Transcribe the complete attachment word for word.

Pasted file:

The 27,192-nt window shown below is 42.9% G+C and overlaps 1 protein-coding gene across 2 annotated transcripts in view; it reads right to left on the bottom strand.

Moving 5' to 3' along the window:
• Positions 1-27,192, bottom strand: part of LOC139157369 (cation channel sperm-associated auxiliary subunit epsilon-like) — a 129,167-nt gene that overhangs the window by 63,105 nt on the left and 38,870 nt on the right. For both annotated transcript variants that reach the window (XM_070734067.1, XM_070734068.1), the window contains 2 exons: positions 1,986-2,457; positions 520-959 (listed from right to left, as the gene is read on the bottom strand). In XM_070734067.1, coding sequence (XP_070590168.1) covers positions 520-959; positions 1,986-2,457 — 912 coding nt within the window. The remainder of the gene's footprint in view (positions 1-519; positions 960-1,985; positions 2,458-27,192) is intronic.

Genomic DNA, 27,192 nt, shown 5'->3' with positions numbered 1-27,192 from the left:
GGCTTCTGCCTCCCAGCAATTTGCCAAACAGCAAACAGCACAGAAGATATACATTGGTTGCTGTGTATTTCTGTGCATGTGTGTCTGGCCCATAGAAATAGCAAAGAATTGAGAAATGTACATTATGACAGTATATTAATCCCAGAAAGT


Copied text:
The 27,192-nt window shown below is 42.9% G+C and overlaps 1 protein-coding gene across 2 annotated transcripts in view; it reads right to left on the bottom strand.

Moving 5' to 3' along the window:
• Positions 1-27,192, bottom strand: part of LOC139157369 (cation channel sperm-associated auxiliary subunit epsilon-like) — a 129,167-nt gene that overhangs the window by 63,105 nt on the left and 38,870 nt on the right. For both annotated transcript variants that reach the window (XM_070734067.1, XM_070734068.1), the window contains 2 exons: positions 1,986-2,457; positions 520-959 (listed from right to left, as the gene is read on the bottom strand). In XM_070734067.1, coding sequence (XP_070590168.1) covers positions 520-959; positions 1,986-2,457 — 912 coding nt within the window. The remainder of the gene's footprint in view (positions 1-519; positions 960-1,985; positions 2,458-27,192) is intronic.

Genomic DNA, 27,192 nt, shown 5'->3' with positions numbered 1-27,192 from the left:
GGCTTCTGCCTCCCAGCAATTTGCCAAACAGCAAACAGCACAGAAGATATACATTGGTTGCTGTGTATTTCTGTGCATGTGTGTCTGGCCCATAGAAATAGCAAAGAATTGAGAAATGTACATTATGACAGTATATTAATCCCAGAAAGT